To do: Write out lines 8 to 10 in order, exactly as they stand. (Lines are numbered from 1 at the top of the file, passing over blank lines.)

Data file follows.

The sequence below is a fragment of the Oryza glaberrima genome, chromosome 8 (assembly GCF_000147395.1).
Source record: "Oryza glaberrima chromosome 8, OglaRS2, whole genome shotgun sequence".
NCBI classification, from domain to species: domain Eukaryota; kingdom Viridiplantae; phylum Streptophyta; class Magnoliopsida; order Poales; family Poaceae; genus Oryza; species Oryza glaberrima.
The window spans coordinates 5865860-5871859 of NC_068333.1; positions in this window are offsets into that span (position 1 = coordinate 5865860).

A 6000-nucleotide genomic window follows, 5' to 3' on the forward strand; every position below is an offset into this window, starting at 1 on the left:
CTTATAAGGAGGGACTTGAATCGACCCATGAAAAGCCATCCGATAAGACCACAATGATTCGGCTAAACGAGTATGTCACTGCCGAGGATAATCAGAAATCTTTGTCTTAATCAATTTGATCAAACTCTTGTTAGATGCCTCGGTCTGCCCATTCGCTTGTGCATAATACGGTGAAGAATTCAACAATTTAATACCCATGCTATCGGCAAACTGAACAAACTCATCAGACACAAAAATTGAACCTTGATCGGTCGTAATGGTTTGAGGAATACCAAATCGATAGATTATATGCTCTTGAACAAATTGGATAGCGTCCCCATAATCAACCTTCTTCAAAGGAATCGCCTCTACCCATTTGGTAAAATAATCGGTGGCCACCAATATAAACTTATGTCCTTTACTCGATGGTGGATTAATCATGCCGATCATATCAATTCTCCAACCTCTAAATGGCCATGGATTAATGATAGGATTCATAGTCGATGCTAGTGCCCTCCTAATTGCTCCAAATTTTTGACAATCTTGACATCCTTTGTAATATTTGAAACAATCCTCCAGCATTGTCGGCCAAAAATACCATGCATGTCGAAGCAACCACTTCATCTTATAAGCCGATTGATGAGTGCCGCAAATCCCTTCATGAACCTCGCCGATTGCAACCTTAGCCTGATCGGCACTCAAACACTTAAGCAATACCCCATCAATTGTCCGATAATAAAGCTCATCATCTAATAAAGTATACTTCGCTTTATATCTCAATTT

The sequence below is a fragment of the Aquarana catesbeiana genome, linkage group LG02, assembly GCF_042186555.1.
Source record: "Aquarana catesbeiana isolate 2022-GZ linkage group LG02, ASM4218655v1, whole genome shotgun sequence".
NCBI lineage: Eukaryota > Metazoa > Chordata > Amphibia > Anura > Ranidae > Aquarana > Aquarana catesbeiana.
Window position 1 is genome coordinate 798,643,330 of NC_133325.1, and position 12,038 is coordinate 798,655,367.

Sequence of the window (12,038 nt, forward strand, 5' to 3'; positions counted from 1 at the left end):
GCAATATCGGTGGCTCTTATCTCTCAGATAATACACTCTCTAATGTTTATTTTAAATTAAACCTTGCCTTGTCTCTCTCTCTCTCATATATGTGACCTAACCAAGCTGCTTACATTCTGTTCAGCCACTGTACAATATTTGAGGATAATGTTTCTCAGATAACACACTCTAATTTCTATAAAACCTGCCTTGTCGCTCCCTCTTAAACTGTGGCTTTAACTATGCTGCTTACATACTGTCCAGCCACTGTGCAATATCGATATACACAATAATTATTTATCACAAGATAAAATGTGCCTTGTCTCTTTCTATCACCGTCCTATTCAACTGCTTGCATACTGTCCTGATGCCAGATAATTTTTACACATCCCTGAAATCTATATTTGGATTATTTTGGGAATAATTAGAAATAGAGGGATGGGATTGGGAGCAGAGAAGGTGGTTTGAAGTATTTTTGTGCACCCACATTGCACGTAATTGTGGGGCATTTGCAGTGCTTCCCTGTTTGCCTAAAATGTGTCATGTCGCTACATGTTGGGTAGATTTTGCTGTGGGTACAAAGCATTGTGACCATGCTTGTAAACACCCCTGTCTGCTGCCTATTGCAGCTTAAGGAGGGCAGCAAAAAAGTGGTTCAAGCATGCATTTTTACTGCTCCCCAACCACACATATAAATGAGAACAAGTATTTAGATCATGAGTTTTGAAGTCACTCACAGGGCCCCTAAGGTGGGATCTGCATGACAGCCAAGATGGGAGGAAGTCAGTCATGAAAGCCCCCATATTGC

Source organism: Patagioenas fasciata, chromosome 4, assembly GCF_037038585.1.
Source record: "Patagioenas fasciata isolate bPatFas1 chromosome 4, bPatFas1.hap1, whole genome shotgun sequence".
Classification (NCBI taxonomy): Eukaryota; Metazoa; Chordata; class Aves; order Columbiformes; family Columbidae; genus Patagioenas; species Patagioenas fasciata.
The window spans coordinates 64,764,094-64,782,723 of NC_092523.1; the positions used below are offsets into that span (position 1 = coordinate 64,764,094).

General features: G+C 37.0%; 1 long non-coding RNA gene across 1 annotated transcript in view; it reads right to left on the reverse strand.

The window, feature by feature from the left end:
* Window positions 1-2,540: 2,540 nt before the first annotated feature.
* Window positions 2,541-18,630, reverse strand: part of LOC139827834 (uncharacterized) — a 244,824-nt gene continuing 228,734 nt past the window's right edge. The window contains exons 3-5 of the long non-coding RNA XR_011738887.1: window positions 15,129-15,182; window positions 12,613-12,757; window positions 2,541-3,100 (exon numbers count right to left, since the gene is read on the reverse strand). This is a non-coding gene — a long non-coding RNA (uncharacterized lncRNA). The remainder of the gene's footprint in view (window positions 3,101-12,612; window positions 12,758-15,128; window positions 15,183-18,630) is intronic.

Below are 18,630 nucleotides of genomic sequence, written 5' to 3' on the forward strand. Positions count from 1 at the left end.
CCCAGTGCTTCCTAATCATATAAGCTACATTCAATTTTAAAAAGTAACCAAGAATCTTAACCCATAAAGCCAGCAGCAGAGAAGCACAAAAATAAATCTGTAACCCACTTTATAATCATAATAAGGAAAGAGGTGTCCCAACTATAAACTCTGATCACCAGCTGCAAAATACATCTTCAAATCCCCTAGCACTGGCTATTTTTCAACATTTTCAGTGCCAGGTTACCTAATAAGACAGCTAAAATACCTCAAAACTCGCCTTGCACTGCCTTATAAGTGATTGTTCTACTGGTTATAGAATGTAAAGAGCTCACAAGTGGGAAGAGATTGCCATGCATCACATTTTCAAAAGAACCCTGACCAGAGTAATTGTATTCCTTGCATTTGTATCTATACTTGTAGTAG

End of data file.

Source record: "Aquarana catesbeiana isolate 2022-GZ linkage group LG02, ASM4218655v1, whole genome shotgun sequence".
NCBI lineage: Eukaryota > Metazoa > Chordata > Amphibia > Anura > Ranidae > Aquarana > Aquarana catesbeiana.
Window position 1 is genome coordinate 798,643,330 of NC_133325.1, and position 12,038 is coordinate 798,655,367.